South Carolina Highway 61 makes me want to sing, but I don’t want to sing the blues!
Am I alone in getting a nostalgic feeling when riding along Highway 61 near the plantations? When I am out there, I yearn to breathe in the forest. I’ll confess I often roll down my windows and make a fool out of myself by singing to the top of my lungs. I am a terrible singer, so often my family members shush me but sometimes they sing along. In short, it is the type of place that just makes me feel good, and I don’t think I am alone in that emotion.
Therefore, nearly a year ago when Charles Duell and Tracey Todd of Middleton Place called and asked me to meet them at the plantation to discuss the proposed widening of Highway 61, I immediately said yes. Many meetings and phone conferences have followed at both Middleton Place and in my office. DOT officials have been in attendance and attentive to our environmental concerns and that includes Secretary of Transportation Christy Hall.
The reason Highway 61 was selected by DOT as one of the most important roads to upgrade was because of its serious accident and death history. All sides agree that something must be done to make the area safer. Mere law enforcement patrolling will do little to bring down the death toll.
I do not believe that the citizens who travel that road daily want there to be no repairs. Even Mr. Todd concedes safety improvements are needed and he admits that he once held the head of a gravely injured motorcyclist while waiting for first responders. In addition, Mr. Todd cares deeply about the hundreds of employees and visitors to the plantations who drive that dangerous road every day.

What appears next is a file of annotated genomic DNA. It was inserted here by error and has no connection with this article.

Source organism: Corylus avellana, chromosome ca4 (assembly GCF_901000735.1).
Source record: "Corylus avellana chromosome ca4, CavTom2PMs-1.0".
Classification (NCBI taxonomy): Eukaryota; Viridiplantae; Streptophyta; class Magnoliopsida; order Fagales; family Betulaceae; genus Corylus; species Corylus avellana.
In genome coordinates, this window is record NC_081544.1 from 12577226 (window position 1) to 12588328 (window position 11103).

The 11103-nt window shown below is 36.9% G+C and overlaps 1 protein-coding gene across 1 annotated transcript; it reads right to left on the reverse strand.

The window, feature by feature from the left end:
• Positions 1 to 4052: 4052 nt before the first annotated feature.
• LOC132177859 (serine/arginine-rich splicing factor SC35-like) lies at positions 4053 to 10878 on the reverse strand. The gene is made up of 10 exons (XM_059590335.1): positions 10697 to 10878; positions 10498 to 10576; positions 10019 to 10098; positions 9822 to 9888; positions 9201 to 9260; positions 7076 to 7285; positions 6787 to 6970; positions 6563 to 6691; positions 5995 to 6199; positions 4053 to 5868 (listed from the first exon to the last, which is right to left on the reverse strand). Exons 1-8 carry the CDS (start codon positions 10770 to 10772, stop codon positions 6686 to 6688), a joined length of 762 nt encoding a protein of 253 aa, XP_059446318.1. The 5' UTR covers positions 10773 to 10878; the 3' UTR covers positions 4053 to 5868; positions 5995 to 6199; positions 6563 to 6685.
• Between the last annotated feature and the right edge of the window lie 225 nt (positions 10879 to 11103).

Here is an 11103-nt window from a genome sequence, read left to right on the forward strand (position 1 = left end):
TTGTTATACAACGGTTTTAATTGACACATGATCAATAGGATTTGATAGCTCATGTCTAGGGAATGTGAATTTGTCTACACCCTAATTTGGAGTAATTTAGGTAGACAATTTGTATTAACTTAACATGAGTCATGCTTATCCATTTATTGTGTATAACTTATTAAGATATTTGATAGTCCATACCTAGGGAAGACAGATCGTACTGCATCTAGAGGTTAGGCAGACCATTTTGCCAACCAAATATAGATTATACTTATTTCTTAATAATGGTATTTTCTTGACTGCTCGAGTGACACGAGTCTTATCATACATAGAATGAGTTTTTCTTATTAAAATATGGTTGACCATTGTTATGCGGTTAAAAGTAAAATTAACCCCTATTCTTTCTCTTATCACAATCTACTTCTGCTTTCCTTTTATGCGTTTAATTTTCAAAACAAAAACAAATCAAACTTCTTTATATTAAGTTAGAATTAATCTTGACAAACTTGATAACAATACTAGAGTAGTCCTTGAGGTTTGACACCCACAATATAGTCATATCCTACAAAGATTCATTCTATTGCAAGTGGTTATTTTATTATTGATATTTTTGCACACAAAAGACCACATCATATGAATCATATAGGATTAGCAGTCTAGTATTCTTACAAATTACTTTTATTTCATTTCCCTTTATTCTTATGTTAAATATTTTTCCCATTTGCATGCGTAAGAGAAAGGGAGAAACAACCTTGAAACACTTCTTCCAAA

Why can’t we have it all?
At the outset, I asked Secretary Hall for concessions to the normal DOT widening standards given the historic and scenic nature of the road. She immediately agreed that the area deserved special consideration.
The initial DOT plan was overwhelming and would have destroyed the nature of the area. More than 200 trees were to be taken and the width of the proposed project would have forever changed the gorgeous scenery.
Secretary Hall agreed with the Middleton executives and me that the project needed to be scaled back considerably.
The latest DOT proposal calls for the taking of 58 trees. Of those 58 trees, the majority of them are pines and gums. Twenty-eight of the trees are oaks, and it is not clear to me as of yet how many of those are grand oaks or diseased.
Regardless, the project needs to be scaled back even further. The secretary knows my feelings on this and has promised to make further changes. She is a remarkable leader and I am looking forward to DOT’s next proposal, which I know won’t please everyone, but which will hopefully please most.
The engineers and environmentalists should all go back to work to come up with a plan that allows us to have it all. We need safety. We need to keep the canopy. We all need to keep smiling when traversing the area. As for me, I’d like to keep smiling and singing loudly out there for years to come.
State Sen. Sandy Senn represents District 41, which includes portions of Charleston and Dorchester counties.